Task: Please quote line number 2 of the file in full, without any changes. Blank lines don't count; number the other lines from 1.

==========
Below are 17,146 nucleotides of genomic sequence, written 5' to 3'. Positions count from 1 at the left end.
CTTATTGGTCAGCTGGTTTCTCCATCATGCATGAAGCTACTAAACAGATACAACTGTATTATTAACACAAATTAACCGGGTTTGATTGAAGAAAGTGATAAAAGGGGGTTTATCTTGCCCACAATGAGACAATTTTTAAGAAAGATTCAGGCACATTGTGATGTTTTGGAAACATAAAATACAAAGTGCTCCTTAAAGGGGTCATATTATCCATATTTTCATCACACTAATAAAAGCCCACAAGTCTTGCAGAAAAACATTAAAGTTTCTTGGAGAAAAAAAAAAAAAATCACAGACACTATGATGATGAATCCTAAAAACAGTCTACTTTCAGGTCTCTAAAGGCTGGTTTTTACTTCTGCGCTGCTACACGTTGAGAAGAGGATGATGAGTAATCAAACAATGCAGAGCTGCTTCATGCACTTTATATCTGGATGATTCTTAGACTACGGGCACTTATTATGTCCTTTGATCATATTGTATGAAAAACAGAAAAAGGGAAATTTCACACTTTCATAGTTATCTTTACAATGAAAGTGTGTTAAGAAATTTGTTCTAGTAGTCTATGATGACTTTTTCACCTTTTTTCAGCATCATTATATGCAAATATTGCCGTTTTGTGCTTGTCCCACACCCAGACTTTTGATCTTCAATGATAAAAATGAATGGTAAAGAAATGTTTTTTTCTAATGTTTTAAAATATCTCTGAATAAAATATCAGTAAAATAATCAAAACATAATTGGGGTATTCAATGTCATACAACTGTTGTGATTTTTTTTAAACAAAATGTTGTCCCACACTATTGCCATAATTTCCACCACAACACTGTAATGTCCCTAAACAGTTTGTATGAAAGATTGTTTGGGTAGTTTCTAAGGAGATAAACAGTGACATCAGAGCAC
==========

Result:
CTTATTGGTCAGCTGGTTTCTCCATCATGCATGAAGCTACTAAACAGATACAACTGTATTATTAACACAAATTAACCGGGTTTGATTGAAGAAAGTGATAAAAGGGGGTTTATCTTGCCCACAATGAGACAATTTTTAAGAAAGATTCAGGCACATTGTGATGTTTTGGAAACATAAAATACAAAGTGCTCCTTAAAGGGGTCATATTATCCATATTTTCATCACACTAATAAAAGCCCACAAGTCTTGCAGAAAAACATTAAAGTTTCTTGGAGAAAAAAAAAAAAAATCACAGACACTATGATGATGAATCCTAAAAACAGTCTACTTTCAGGTCTCTAAAGGCTGGTTTTTACTTCTGCGCTGCTACACGTTGAGAAGAGGATGATGAGTAATCAAACAATGCAGAGCTGCTTCATGCACTTTATATCTGGATGATTCTTAGACTACGGGCACTTATTATGTCCTTTGATCATATTGTATGAAAAACAGAAAAAGGGAAATTTCACACTTTCATAGTTATCTTTACAATGAAAGTGTGTTAAGAAATTTGTTCTAGTAGTCTATGATGACTTTTTCACCTTTTTTCAGCATCATTATATGCAAATATTGCCGTTTTGTGCTTGTCCCACACCCAGACTTTTGATCTTCAATGATAAAAATGAATGGTAAAGAAATGTTTTTTTCTAATGTTTTAAAATATCTCTGAATAAAATATCAGTAAAATAATCAAAACATAATTGGGGTATTCAATGTCATACAACTGTTGTGATTTTTTTTAAACAAAATGTTGTCCCACACTATTGCCATAATTTCCACCACAACACTGTAATGTCCCTAAACAGTTTGTATGAAAGATTGTTTGGGTAGTTTCTAAGGAGATAAACAGTGACATCAGAGCAC